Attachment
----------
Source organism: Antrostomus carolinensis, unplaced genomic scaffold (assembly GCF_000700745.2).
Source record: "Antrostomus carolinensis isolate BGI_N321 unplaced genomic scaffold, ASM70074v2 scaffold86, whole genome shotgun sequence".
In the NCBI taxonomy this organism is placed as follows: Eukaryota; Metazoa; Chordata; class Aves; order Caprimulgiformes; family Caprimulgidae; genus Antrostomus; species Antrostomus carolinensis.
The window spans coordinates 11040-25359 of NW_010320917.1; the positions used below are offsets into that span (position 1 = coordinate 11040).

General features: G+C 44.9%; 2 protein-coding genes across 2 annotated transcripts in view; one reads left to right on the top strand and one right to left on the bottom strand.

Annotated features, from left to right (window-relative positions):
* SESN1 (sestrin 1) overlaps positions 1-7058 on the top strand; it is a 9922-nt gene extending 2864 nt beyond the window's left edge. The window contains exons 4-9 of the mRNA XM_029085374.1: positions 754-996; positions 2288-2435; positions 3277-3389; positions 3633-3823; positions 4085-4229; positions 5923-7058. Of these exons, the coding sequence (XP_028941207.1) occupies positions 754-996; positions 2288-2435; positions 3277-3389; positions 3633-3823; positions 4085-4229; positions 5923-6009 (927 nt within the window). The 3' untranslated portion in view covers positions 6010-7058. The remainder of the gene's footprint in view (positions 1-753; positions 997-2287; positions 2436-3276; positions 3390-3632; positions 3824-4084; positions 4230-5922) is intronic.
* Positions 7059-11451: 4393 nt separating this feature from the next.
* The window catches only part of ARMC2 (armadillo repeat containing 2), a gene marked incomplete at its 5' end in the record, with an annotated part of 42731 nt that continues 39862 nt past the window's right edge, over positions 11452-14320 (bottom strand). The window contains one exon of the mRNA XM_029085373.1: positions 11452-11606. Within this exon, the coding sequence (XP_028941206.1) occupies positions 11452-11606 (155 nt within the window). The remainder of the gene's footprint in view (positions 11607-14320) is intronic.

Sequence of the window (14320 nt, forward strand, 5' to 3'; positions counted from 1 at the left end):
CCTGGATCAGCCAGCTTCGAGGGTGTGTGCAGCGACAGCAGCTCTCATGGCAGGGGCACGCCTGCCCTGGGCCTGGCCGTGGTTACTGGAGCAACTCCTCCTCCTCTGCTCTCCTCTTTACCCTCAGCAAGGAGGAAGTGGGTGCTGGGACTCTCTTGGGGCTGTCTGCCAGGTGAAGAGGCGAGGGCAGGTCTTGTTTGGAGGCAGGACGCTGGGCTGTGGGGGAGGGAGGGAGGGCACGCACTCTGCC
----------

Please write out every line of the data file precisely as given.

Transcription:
Source organism: Antrostomus carolinensis, unplaced genomic scaffold (assembly GCF_000700745.2).
Source record: "Antrostomus carolinensis isolate BGI_N321 unplaced genomic scaffold, ASM70074v2 scaffold86, whole genome shotgun sequence".
In the NCBI taxonomy this organism is placed as follows: Eukaryota; Metazoa; Chordata; class Aves; order Caprimulgiformes; family Caprimulgidae; genus Antrostomus; species Antrostomus carolinensis.
The window spans coordinates 11040-25359 of NW_010320917.1; the positions used below are offsets into that span (position 1 = coordinate 11040).

General features: G+C 44.9%; 2 protein-coding genes across 2 annotated transcripts in view; one reads left to right on the top strand and one right to left on the bottom strand.

Annotated features, from left to right (window-relative positions):
* SESN1 (sestrin 1) overlaps positions 1-7058 on the top strand; it is a 9922-nt gene extending 2864 nt beyond the window's left edge. The window contains exons 4-9 of the mRNA XM_029085374.1: positions 754-996; positions 2288-2435; positions 3277-3389; positions 3633-3823; positions 4085-4229; positions 5923-7058. Of these exons, the coding sequence (XP_028941207.1) occupies positions 754-996; positions 2288-2435; positions 3277-3389; positions 3633-3823; positions 4085-4229; positions 5923-6009 (927 nt within the window). The 3' untranslated portion in view covers positions 6010-7058. The remainder of the gene's footprint in view (positions 1-753; positions 997-2287; positions 2436-3276; positions 3390-3632; positions 3824-4084; positions 4230-5922) is intronic.
* Positions 7059-11451: 4393 nt separating this feature from the next.
* The window catches only part of ARMC2 (armadillo repeat containing 2), a gene marked incomplete at its 5' end in the record, with an annotated part of 42731 nt that continues 39862 nt past the window's right edge, over positions 11452-14320 (bottom strand). The window contains one exon of the mRNA XM_029085373.1: positions 11452-11606. Within this exon, the coding sequence (XP_028941206.1) occupies positions 11452-11606 (155 nt within the window). The remainder of the gene's footprint in view (positions 11607-14320) is intronic.

Sequence of the window (14320 nt, forward strand, 5' to 3'; positions counted from 1 at the left end):
CCTGGATCAGCCAGCTTCGAGGGTGTGTGCAGCGACAGCAGCTCTCATGGCAGGGGCACGCCTGCCCTGGGCCTGGCCGTGGTTACTGGAGCAACTCCTCCTCCTCTGCTCTCCTCTTTACCCTCAGCAAGGAGGAAGTGGGTGCTGGGACTCTCTTGGGGCTGTCTGCCAGGTGAAGAGGCGAGGGCAGGTCTTGTTTGGAGGCAGGACGCTGGGCTGTGGGGGAGGGAGGGAGGGCACGCACTCTGCC